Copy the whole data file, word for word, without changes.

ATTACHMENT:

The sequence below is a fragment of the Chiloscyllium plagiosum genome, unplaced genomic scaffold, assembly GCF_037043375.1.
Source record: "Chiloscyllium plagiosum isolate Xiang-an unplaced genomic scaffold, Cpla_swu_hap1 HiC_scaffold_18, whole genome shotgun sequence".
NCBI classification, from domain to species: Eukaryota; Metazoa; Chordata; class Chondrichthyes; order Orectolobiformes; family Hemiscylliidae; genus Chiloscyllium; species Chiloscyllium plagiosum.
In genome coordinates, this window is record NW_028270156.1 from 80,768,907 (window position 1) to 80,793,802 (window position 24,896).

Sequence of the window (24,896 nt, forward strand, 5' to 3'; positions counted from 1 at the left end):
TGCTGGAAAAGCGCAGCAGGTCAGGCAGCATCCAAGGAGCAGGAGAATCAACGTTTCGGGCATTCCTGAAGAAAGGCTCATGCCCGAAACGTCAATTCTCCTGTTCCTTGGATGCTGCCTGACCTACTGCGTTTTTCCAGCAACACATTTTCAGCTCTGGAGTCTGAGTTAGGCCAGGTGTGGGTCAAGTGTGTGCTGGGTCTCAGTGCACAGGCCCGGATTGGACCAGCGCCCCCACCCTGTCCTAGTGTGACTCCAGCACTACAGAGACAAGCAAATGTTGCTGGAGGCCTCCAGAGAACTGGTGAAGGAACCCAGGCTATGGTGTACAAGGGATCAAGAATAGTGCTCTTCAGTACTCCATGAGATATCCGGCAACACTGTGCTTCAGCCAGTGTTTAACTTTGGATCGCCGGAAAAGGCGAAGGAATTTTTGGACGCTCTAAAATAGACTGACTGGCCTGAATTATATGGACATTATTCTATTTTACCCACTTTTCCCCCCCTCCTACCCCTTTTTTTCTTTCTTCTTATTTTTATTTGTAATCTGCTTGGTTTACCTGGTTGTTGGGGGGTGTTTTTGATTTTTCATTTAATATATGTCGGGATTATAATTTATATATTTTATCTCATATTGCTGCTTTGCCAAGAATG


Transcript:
The sequence below is a fragment of the Chiloscyllium plagiosum genome, unplaced genomic scaffold, assembly GCF_037043375.1.
Source record: "Chiloscyllium plagiosum isolate Xiang-an unplaced genomic scaffold, Cpla_swu_hap1 HiC_scaffold_18, whole genome shotgun sequence".
NCBI classification, from domain to species: Eukaryota; Metazoa; Chordata; class Chondrichthyes; order Orectolobiformes; family Hemiscylliidae; genus Chiloscyllium; species Chiloscyllium plagiosum.
In genome coordinates, this window is record NW_028270156.1 from 80,768,907 (window position 1) to 80,793,802 (window position 24,896).

Sequence of the window (24,896 nt, forward strand, 5' to 3'; positions counted from 1 at the left end):
TGCTGGAAAAGCGCAGCAGGTCAGGCAGCATCCAAGGAGCAGGAGAATCAACGTTTCGGGCATTCCTGAAGAAAGGCTCATGCCCGAAACGTCAATTCTCCTGTTCCTTGGATGCTGCCTGACCTACTGCGTTTTTCCAGCAACACATTTTCAGCTCTGGAGTCTGAGTTAGGCCAGGTGTGGGTCAAGTGTGTGCTGGGTCTCAGTGCACAGGCCCGGATTGGACCAGCGCCCCCACCCTGTCCTAGTGTGACTCCAGCACTACAGAGACAAGCAAATGTTGCTGGAGGCCTCCAGAGAACTGGTGAAGGAACCCAGGCTATGGTGTACAAGGGATCAAGAATAGTGCTCTTCAGTACTCCATGAGATATCCGGCAACACTGTGCTTCAGCCAGTGTTTAACTTTGGATCGCCGGAAAAGGCGAAGGAATTTTTGGACGCTCTAAAATAGACTGACTGGCCTGAATTATATGGACATTATTCTATTTTACCCACTTTTCCCCCCCTCCTACCCCTTTTTTTCTTTCTTCTTATTTTTATTTGTAATCTGCTTGGTTTACCTGGTTGTTGGGGGGTGTTTTTGATTTTTCATTTAATATATGTCGGGATTATAATTTATATATTTTATCTCATATTGCTGCTTTGCCAAGAATG